Pacific Northwest Stories, which has expanded to becomePublic Radio Alliance, the same group that creates shows like The Black Tapesand Tanis, has recently come out with a new podcast called Rabbits. The podcast is only four episodes in and it is definitely addictive and interesting, but it also already has several issues that really bug me.
One of the hottest comics when I got into the medium was Locke & Key, written by horror author Joe Hill and illustrated by Gabriel Rodriguez. At the time (about four years ago now), it was far enough along in its run that it would have been silly verging on impossible to attempt to find single issues, so when I came into a gift card, I bought the first trade. From the slew of awards it had won or at least been nominated for, and the strong recommendations from both friends and comics personalities whose opinions I trusted, I started to read it expecting to have my socks knocked clean off… and never finished it. This week, it caught my eye from between my Sandmans and my DC Bombshells on the shelf, and I figured, welp, might as well try again.
Time and distance, apparently, do not make the heart grow fonder. Maybe I have bad taste in comics, but I have no idea how this won an Eisner or anything else. Locke & Key Vol. 1: Welcome to Lovecraft did absolutely nothing for me.
The recent controversy over the bullshit Death Note whitewashing has caused me to crave the original version of Death Note, specifically the animated series. I will admit that while I am a fan of this anime, I have never actually finished it, thanks to L’s untimely death. To this day, I still don’t know much about how the show ends. Now, however, on top of my own desire to watch it again, my husband wants to watch it for the first time. So after many years I am set to finally finish this series, but it has been so long since I have watched this anime that upon beginning my re-watch, I immediately noticed things I missed the first time around. I still adore this anime and think it is extremely well done, but I couldn’t help but dislike the treatment of the character Naomi Misora.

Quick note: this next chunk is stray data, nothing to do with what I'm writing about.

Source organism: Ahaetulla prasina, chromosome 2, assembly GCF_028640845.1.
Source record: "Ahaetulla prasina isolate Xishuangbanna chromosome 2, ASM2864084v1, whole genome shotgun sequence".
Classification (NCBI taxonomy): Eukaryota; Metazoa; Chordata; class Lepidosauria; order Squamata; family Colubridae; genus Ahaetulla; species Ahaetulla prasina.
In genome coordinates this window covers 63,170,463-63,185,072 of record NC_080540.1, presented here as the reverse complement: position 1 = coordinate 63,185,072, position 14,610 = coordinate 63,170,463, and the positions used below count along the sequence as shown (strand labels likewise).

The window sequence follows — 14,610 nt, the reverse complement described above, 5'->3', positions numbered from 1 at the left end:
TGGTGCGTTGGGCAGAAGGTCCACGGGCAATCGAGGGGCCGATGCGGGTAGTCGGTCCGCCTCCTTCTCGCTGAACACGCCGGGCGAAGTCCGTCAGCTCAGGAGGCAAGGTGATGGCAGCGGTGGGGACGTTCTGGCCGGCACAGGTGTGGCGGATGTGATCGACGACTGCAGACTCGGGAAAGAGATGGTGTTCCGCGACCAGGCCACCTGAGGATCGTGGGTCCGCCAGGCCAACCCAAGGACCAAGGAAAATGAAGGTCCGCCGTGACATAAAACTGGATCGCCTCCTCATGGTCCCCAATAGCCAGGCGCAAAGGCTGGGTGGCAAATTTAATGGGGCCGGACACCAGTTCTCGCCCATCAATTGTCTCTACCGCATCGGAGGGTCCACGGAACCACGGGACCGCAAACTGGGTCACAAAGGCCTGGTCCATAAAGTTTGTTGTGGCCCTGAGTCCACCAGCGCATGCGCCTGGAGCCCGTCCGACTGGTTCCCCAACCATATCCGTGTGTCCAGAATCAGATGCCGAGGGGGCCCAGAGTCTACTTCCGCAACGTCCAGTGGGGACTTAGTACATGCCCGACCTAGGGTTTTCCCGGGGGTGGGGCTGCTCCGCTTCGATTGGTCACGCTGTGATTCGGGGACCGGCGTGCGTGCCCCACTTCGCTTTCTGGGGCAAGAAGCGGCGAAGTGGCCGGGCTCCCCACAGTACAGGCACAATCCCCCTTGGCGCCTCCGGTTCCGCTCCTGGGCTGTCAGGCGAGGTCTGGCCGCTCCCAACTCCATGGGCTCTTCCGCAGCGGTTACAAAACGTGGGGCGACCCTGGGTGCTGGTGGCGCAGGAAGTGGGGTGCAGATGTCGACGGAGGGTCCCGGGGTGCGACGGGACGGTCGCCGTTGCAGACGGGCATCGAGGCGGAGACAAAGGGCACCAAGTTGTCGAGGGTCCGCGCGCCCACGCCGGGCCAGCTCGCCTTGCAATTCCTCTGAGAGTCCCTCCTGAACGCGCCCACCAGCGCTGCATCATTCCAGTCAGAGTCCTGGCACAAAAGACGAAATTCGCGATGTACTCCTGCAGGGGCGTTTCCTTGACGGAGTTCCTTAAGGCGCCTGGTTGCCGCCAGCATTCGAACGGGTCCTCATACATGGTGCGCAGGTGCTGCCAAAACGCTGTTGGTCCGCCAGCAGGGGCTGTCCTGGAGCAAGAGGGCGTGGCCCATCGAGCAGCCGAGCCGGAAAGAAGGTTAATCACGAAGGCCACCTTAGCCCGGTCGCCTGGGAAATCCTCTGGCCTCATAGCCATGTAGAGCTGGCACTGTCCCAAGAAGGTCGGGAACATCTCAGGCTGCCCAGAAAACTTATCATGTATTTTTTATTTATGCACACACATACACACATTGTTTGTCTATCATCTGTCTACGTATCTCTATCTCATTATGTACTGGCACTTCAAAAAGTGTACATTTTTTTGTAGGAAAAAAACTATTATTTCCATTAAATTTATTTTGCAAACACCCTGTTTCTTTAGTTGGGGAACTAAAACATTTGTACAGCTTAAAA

This isn’t typically what I do for Trailer Tuesdays, or at least I usually don’t go out looking for a terrible trailer to trash. However, the moment I saw the trailer for Wish Upon playing silently on my Facebook wall, I knew the film would be bad. Out of some morbid curiosity, I decided to find out just how bad this film was willing to be in the name of hopping on the generic gritty fairy tale trend, and hoo boy, does this film look bad in the terrible, boring ways we’ve all become accustomed to.
The first episode of Alice Isn’t Dead Season 2 is here, and it’s just as interesting as I hoped it would be. It seems like some of my assumptions about who was playing Alice was wrong, but that just gives us more questions than answers. The episode also does an excellent job at exploring the psychological effect of police brutality on people of color.
Spoilers for Alice Isn’t Dead’s “The Last Free Place” below.
A while back, a friend and I attempted what we called a Maximum Chaos playthrough of the game Until Dawn. Until Dawn is basically an interactive horror movie, presented cinematically but offering its players the chance to steer the story in different directions based on character interactions, decisions, and quick time events in action scenes. The Maximum Chaos run involves picking the most risky choices, starting as many fights between characters as possible, and not hitting any of the QTEs, leading to the most exciting, dramatic, and gory story possible. Given Until Dawn’s “anyone can die” premise, this leads to some interesting and brutal action. But, as we learned along the way, it also reveals that certain characters are quite literally indestructible no matter what your button-pressing and narrative choices inflict on them, and some are far too easy to damage, which leaves the game with some unfortunate implications.
Spoilers for the game, character deaths and possible endings beyond this point!
I don’t have to tell you, dear readers, that Jordan Peele’s Get Out is good; all other film review outlets have done that for me. But allow me to say that if you haven’t seen this film yet, do so as soon as you can. If you’re worried that this film is a Boo! Haunted House sort of horror, then let me soothe your fears. Get Out is absolutely a horror film, but it’s horrific more in its realism than in any sense of gore or otherworldly fiends (though there is gore to be had). More than horror, though, the film is clever in its message. Like Zootopia, Get Out relays the message that racism continues to be damaging in its persistence in modern-day culture, but unlike the Disney flick, Get Out doesn’t lose its message due to a lack of direction. Instead, Get Out focuses on exposing the subconscious racism that lingers in a portion of its audience. Get Out sets itself apart by subtly—and then not-so-subtly—showing that white people who consider themselves progressive can be just as racist as the blatantly racist, and that this liberal-coded racism can perhaps be some of the most damaging racism of all.